Trump expands anti-China effort

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The Trump administration is pushing forward with an aggressive and public effort to condemn China for a wide series of transgressions, a strategy that risks intensifying an already high-stakes standoff with Beijing.

President Trump has long denounced U.S. trade policies with China, a centerpiece of his 2016 campaign that was a critical reason for his victories in the states of Michigan, Wisconsin and Pennsylvania.

But over the last few months, the administration’s conflicts with China have gone well beyond trade to include signs of military flare-ups over the South China Sea and public allegations that Beijing is interfering in U.S. elections.

These widening areas of conflict have happened even as the trade fight with China has deepened, with Trump announcing $200 billion in new tariffs on Chinese imports just last month.

Trump has criticized past U.S. governments led by Republican and Democratic presidents as dealing with China from too weak a position.

Officials argue that the more muscular approach will actually make a real conflict with China less likely.

“In part, we are educating the American public, but we are also trying to help China understand where they are overreaching in ways that could lead down a very bad path,” said one senior administration official.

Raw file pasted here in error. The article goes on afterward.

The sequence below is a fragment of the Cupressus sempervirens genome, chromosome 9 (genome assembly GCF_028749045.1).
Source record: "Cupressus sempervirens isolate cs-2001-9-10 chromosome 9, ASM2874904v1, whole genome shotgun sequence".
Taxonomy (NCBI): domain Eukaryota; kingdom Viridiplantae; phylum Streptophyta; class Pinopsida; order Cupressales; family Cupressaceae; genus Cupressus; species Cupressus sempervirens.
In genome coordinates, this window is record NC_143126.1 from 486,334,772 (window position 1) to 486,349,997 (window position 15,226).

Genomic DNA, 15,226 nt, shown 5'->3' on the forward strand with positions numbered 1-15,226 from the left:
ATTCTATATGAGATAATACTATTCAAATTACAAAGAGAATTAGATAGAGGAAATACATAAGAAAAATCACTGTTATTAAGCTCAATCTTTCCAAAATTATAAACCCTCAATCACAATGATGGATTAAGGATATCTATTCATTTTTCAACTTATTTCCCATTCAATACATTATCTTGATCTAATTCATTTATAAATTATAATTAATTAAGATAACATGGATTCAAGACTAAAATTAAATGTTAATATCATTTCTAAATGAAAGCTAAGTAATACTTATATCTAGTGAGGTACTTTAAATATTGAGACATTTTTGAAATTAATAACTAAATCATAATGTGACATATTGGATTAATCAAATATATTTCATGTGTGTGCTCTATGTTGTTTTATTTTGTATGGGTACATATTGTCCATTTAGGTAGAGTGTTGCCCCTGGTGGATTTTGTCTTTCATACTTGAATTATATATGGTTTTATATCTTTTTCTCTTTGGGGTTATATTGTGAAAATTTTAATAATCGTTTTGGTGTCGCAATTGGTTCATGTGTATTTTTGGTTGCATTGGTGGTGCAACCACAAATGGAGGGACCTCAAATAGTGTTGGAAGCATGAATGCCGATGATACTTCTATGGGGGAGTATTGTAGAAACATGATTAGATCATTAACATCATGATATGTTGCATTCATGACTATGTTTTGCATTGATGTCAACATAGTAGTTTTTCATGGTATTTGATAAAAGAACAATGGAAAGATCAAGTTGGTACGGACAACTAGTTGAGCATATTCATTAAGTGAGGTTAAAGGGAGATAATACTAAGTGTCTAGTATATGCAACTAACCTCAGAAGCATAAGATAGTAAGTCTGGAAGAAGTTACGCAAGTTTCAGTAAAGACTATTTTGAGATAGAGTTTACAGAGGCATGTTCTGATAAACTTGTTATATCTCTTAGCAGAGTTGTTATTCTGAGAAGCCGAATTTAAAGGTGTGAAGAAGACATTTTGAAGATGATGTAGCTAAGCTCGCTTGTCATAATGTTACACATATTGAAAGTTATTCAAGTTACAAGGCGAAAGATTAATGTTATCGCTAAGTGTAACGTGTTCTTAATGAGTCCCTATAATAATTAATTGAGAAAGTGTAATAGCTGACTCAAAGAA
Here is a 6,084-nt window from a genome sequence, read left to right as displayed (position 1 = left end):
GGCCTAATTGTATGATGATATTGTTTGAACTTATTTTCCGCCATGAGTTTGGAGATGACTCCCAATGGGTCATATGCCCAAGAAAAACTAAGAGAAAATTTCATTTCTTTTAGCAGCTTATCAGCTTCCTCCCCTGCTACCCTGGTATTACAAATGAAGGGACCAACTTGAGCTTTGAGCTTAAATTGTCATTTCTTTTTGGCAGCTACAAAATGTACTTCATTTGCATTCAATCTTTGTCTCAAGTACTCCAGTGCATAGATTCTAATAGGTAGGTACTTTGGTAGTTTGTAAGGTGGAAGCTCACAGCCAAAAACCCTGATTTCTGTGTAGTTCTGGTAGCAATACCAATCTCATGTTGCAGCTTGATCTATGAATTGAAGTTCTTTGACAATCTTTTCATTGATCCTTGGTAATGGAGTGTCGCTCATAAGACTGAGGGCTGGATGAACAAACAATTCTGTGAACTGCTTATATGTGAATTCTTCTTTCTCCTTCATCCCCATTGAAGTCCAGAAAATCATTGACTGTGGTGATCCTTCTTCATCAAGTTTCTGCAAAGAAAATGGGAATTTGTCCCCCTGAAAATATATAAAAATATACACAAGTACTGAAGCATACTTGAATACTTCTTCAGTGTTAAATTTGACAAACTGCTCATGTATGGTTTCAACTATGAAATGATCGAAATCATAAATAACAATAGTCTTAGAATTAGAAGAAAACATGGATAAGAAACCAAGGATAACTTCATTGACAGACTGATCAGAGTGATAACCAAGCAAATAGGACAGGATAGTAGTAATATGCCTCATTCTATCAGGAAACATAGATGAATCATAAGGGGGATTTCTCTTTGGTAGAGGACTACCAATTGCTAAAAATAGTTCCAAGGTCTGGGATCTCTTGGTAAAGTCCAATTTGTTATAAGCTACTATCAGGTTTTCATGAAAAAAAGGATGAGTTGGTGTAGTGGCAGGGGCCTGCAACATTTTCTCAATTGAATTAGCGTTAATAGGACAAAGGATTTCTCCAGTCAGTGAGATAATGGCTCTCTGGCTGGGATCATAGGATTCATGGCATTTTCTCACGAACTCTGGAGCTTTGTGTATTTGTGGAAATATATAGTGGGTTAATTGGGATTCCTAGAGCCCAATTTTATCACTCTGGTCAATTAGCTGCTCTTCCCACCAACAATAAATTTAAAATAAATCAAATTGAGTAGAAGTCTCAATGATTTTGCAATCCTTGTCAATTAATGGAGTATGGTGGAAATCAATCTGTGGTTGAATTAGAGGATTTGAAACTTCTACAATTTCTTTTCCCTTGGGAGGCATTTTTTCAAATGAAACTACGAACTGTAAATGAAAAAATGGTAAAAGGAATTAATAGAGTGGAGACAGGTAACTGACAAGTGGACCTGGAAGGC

The tougher rhetoric and policies, at least when it comes to trade, follow changes within the administration. Former chief economic adviser Gary Cohn’s exit has been widely seen as empowering figures within the administration who have backed imposing tariffs on China.

Trump has also brought on a China hawk in national security adviser John Bolton.

Previous administrations tended to prefer a publicly cordial relationship with China that allowed grievances to be addressed behind closed doors. The Trump administration argues that approach failed.

“We’ve spoken with the Chinese behind closed doors and found that it’s had very little to no impact on China’s actual behavior,” the official said. “And so, in the interest of helping them understand where we are coming from, stabilizing our relationship, and ensuring that we can have a cooperative relationship over the long term, we are calling out those activities publicly that threaten American interests.”

The tougher approach on China was best reflected in a forceful public address last week by Vice President Pence, who accused Beijing of initiating “an unprecedented effort to influence American public opinion, the 2018 elections, and the environment leading into the 2020 presidential elections” in order to hurt Trump and the Republican Party.

Pence cited China’s use of newspaper advertisements and public information campaigns, as well as retaliatory tariffs on agricultural goods, to target voters in districts won by Trump, alleging that the Russian effort to influence the 2016 election “pales in comparison” to the broad scope of actions undertaken by China.